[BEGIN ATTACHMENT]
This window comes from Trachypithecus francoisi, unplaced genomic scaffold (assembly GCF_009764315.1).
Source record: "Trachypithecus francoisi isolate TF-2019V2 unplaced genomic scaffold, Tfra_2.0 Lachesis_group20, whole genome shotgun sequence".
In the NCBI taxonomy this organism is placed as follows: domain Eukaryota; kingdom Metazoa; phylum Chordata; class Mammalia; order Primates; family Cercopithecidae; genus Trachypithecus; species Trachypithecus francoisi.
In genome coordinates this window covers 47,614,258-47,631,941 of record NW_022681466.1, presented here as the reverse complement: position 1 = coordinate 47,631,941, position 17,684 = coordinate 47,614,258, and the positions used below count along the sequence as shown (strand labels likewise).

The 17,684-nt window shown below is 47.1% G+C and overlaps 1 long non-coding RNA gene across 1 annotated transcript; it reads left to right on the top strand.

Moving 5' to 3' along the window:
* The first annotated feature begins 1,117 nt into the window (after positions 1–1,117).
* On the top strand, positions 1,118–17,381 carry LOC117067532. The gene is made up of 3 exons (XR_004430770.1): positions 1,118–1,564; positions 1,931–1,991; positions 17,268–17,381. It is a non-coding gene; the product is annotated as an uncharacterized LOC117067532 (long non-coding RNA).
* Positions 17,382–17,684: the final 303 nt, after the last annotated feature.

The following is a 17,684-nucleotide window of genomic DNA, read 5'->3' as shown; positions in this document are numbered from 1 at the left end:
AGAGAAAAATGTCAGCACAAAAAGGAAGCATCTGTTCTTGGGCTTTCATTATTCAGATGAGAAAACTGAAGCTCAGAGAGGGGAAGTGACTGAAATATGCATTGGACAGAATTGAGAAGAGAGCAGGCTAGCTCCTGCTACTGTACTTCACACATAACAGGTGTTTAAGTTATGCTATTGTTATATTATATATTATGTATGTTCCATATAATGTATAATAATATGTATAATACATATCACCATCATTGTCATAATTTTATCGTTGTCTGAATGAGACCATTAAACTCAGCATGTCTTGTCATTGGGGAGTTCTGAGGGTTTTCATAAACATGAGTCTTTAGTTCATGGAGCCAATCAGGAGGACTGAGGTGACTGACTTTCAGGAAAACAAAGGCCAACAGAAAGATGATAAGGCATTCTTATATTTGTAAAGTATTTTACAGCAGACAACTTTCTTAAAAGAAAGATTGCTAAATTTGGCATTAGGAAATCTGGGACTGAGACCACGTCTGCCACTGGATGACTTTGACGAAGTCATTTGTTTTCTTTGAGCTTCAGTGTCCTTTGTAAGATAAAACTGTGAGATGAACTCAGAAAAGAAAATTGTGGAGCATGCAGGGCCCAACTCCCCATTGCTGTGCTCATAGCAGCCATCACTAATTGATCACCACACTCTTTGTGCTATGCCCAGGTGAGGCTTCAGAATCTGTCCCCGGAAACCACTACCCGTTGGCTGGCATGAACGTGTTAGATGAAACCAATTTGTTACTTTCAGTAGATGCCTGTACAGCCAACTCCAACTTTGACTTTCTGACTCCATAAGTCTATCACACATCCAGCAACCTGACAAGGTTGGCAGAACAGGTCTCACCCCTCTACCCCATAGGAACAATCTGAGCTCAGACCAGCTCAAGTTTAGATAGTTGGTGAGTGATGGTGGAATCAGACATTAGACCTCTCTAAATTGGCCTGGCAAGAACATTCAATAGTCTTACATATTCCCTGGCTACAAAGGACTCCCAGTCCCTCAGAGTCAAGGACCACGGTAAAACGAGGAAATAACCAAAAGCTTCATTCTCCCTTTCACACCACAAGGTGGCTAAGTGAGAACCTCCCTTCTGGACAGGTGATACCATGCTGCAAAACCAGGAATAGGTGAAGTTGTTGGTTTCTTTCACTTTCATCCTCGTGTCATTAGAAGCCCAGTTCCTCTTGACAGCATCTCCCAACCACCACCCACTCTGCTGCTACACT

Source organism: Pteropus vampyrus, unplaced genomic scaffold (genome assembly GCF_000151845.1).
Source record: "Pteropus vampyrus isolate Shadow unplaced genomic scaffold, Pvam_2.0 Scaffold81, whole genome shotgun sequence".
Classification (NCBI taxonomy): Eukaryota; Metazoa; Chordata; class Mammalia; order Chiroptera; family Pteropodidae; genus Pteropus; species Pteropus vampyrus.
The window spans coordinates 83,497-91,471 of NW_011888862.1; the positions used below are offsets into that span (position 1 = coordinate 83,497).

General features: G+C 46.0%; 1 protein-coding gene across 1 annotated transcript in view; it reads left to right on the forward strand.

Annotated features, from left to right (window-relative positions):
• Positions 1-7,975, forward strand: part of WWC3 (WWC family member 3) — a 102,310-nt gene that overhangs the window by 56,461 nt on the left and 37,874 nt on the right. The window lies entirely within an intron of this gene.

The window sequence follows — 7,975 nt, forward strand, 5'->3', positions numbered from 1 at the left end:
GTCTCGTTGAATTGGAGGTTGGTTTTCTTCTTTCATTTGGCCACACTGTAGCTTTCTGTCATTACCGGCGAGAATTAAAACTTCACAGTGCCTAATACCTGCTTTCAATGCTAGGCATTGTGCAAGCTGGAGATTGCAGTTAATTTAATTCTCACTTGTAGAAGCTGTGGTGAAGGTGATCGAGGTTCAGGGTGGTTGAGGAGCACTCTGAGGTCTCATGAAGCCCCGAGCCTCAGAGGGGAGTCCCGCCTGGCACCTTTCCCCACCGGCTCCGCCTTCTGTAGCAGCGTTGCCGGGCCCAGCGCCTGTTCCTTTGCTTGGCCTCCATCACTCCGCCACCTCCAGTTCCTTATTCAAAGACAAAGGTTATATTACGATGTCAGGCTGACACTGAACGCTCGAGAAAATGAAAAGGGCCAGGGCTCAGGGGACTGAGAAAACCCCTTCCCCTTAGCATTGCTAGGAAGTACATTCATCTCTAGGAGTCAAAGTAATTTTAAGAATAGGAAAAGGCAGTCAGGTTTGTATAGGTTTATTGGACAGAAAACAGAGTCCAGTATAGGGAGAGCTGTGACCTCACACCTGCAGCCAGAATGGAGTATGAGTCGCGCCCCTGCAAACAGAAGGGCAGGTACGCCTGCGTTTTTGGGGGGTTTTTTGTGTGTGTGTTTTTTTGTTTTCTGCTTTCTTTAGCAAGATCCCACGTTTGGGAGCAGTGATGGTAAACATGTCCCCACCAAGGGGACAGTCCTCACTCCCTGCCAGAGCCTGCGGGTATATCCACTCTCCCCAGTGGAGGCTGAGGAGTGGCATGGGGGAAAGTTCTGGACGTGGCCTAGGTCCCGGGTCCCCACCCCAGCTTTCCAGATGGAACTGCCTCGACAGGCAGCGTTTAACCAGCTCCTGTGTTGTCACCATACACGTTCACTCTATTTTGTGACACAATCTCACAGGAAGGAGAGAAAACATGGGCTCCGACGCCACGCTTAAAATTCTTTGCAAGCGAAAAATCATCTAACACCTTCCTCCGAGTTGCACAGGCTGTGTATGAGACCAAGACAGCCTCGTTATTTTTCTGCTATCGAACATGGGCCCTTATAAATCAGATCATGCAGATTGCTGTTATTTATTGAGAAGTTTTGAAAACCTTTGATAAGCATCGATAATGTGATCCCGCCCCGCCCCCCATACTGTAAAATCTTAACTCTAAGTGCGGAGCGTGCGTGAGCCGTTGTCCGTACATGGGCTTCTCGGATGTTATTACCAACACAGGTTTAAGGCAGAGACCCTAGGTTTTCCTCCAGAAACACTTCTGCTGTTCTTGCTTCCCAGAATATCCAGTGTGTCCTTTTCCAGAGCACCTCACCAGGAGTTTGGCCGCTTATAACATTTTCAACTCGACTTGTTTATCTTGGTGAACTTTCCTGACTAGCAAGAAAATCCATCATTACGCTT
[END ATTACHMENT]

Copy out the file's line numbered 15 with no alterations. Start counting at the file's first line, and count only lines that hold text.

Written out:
The window spans coordinates 83,497-91,471 of NW_011888862.1; the positions used below are offsets into that span (position 1 = coordinate 83,497).